be a ‘Twindemic?’
A global pandemic has raised public awareness about virus transmission and the importance of handwashing, mask-wearing and social distancing and avoiding crowds. Surge and scenario planning are key to health system readiness.
Safety and preparedness. They’re two lessons all of us have learned during the COVID-19 pandemic. Now, with influenza season on the horizon and the pandemic ongoing, many people will take their personal safety and preparedness plans to the next level. Health systems are no different.
We sat down with Richard Webster, president of Thomas Jefferson University Hospitals, to learn how Jefferson Health and other systems will handle potential surges and keep people safe–both inside and outside of hospitals this fall and early winter.
How are hospitals preparing to handle a potential surge of flu and COVID-19 cases?
Well before COVID-19, Jefferson conducted regular surge and disaster/emergency planning for major Center City Philadelphia events, such as the 2015 visit of Pope Francis. We have also used our experience managing through H1N1 in 2009. As part of these exercises and experiences, we review and revise our staffing models and develop high-level plans to manage an influx of patients. When the COVID-19 pandemic hit, we reviewed and revised those plans and put them into action. For example, as the number of COVID-19 cases at our hospital increased in March and April, we expanded Intensive Care Unit (ICU) capacity into a non-ICU area. We also developed four to five additional levels of surge planning that we can deploy if needed. These plans include using our operating rooms, procedural areas and recovery rooms to care for additional inpatients. This puts us in an even better place to handle surges this fall than before the pandemic.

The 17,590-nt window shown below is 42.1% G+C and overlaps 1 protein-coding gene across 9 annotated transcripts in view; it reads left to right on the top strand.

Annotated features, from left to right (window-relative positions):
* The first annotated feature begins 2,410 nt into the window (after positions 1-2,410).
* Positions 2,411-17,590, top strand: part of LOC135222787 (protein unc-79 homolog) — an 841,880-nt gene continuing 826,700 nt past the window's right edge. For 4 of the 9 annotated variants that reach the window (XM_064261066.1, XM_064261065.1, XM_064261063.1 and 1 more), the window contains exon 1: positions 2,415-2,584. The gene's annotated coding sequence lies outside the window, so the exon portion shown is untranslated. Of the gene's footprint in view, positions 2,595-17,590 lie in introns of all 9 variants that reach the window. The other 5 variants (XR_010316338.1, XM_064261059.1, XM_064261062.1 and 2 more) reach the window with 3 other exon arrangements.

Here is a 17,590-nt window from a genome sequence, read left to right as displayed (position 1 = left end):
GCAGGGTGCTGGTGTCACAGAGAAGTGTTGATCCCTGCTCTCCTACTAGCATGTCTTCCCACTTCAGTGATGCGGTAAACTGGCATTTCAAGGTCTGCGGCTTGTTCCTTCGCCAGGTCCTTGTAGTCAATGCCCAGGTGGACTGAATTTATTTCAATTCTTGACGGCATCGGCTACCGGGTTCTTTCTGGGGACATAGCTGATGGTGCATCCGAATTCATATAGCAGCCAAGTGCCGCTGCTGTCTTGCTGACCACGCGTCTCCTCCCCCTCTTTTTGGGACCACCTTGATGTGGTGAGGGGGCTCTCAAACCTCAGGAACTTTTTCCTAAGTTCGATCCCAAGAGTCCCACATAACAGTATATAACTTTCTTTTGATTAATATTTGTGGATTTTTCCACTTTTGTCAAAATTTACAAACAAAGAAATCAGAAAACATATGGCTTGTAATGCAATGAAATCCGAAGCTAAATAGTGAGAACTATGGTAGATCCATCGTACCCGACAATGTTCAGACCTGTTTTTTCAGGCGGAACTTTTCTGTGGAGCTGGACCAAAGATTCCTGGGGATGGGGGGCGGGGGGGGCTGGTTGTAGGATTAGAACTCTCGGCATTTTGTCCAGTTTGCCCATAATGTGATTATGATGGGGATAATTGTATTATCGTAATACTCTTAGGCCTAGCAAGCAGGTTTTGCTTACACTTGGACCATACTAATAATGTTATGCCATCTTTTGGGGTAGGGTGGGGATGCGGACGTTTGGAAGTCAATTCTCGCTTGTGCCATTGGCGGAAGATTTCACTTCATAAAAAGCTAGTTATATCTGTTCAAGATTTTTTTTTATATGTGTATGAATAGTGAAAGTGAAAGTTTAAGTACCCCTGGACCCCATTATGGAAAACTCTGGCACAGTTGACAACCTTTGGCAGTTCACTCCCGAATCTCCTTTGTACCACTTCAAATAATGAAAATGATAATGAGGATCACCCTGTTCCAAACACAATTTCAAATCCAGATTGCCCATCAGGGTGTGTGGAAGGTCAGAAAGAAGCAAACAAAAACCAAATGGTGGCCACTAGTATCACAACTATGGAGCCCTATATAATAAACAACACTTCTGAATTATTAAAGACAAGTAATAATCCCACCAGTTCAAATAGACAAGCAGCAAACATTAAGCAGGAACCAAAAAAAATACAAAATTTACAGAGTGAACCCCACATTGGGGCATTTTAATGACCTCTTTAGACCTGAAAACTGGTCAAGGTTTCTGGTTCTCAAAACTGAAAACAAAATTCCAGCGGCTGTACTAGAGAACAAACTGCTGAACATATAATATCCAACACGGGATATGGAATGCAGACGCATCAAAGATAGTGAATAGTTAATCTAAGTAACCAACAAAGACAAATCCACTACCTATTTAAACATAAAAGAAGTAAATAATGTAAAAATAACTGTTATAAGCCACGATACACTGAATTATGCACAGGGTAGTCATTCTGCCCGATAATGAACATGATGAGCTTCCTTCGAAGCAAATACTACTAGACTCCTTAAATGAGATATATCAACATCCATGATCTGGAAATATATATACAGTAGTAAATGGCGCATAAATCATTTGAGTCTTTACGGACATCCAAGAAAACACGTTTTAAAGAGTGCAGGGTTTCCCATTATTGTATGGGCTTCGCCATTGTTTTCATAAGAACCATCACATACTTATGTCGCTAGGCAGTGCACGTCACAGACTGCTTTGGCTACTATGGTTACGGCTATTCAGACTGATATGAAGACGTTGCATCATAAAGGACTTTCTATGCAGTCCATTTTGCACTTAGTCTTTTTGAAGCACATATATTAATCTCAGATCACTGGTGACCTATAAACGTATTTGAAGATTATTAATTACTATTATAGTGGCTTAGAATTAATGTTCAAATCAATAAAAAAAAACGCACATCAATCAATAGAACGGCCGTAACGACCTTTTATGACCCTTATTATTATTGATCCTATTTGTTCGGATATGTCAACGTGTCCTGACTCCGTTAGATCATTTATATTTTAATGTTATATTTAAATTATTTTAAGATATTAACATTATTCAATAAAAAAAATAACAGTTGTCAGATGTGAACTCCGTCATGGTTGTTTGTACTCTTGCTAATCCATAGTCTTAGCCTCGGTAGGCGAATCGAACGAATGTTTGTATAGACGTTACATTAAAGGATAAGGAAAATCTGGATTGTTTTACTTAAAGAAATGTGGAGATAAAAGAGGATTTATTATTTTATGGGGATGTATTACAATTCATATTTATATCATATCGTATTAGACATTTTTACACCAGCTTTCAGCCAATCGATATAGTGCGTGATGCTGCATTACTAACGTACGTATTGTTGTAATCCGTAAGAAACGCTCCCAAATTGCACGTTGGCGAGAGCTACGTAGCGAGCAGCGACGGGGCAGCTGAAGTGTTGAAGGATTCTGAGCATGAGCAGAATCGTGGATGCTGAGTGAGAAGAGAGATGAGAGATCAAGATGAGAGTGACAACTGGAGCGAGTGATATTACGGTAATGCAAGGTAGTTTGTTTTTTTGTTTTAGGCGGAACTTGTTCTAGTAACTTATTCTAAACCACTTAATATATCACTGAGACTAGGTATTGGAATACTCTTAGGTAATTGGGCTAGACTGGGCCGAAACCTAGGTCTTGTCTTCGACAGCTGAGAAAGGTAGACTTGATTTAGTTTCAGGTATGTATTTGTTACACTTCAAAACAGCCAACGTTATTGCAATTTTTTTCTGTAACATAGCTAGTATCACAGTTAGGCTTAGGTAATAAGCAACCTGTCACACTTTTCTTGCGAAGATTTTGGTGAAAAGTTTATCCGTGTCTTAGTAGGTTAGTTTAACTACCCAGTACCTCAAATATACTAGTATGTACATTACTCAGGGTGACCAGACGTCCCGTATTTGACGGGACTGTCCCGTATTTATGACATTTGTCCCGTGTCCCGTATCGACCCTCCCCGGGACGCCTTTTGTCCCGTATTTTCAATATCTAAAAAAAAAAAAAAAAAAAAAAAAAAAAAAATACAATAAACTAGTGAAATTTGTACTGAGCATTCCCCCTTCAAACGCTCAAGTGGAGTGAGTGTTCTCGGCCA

Will elective procedures, cancer treatments, emergency care and other hospital services continue in the event of a surge in COVID-19 and flu cases?
The added safety measures we put in place early in the pandemic will help us keep all our services open—and protect patients—this fall and winter. We now perform COVID-19 testing for every patient who is admitted or who will undergo a procedure at our hospitals. We have the capacity to run our own COVID-19 tests and get results within hours—and sometimes within 15 minutes—by using point-of-care testing. We screen everyone who comes through our front door. Our ability to screen and test all patients puts us in a much safer place and enhances our ability to provide all medically necessary services in a time-sensitive manner. It will be important for us to provide these services to our community, as we know that some patients delayed seeking care during the pandemic, which may put them at risk for complications of disease progression.
Will COVID-19 and flu patients be separated from healthier patients?
We will take every precaution to ensure patients who are tested for COVID-19 or the flu remain separate from other patients. During the height of the pandemic, Jefferson did designate specific units for COVID-19 patients. In past flu seasons we’ve posted signage asking patients with flu-like symptoms to wear masks inside our Emergency Rooms and other areas. We also learned, through COVID-19, the benefit of using outdoor locations for testing and screening. And we found great value in telehealth. We will continue to use telehealth as the preferred way to get patients with COVID-19 or flu-like symptoms care remotely, in the safety of their own homes, and direct them to a drive-up testing location as needed. We now have more than 1,000 physicians trained to use telehealth for their patients.